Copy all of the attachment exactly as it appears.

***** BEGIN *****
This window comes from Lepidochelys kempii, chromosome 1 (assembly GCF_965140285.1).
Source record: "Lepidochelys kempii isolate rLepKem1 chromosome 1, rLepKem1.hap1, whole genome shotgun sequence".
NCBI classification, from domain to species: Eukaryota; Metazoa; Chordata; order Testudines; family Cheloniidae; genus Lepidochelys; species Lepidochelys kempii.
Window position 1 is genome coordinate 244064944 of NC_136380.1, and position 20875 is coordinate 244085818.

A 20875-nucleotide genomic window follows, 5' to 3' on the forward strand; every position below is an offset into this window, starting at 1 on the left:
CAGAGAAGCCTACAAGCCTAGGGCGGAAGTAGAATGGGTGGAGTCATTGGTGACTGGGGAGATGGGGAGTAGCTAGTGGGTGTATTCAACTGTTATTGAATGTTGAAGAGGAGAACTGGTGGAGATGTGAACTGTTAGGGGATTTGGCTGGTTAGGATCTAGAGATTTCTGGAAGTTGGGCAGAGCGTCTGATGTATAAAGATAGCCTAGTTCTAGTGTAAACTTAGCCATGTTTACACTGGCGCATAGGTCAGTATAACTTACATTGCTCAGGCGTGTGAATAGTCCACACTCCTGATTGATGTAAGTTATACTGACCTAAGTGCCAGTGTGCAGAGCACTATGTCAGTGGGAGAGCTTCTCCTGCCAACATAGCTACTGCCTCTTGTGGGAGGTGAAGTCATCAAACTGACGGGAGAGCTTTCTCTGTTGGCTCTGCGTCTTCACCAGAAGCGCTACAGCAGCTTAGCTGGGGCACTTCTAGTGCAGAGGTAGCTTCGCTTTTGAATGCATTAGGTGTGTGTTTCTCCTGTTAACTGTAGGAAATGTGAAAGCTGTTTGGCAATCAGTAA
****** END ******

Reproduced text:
This window comes from Lepidochelys kempii, chromosome 1 (assembly GCF_965140285.1).
Source record: "Lepidochelys kempii isolate rLepKem1 chromosome 1, rLepKem1.hap1, whole genome shotgun sequence".
NCBI classification, from domain to species: Eukaryota; Metazoa; Chordata; order Testudines; family Cheloniidae; genus Lepidochelys; species Lepidochelys kempii.
Window position 1 is genome coordinate 244064944 of NC_136380.1, and position 20875 is coordinate 244085818.

A 20875-nucleotide genomic window follows, 5' to 3' on the forward strand; every position below is an offset into this window, starting at 1 on the left:
CAGAGAAGCCTACAAGCCTAGGGCGGAAGTAGAATGGGTGGAGTCATTGGTGACTGGGGAGATGGGGAGTAGCTAGTGGGTGTATTCAACTGTTATTGAATGTTGAAGAGGAGAACTGGTGGAGATGTGAACTGTTAGGGGATTTGGCTGGTTAGGATCTAGAGATTTCTGGAAGTTGGGCAGAGCGTCTGATGTATAAAGATAGCCTAGTTCTAGTGTAAACTTAGCCATGTTTACACTGGCGCATAGGTCAGTATAACTTACATTGCTCAGGCGTGTGAATAGTCCACACTCCTGATTGATGTAAGTTATACTGACCTAAGTGCCAGTGTGCAGAGCACTATGTCAGTGGGAGAGCTTCTCCTGCCAACATAGCTACTGCCTCTTGTGGGAGGTGAAGTCATCAAACTGACGGGAGAGCTTTCTCTGTTGGCTCTGCGTCTTCACCAGAAGCGCTACAGCAGCTTAGCTGGGGCACTTCTAGTGCAGAGGTAGCTTCGCTTTTGAATGCATTAGGTGTGTGTTTCTCCTGTTAACTGTAGGAAATGTGAAAGCTGTTTGGCAATCAGTAA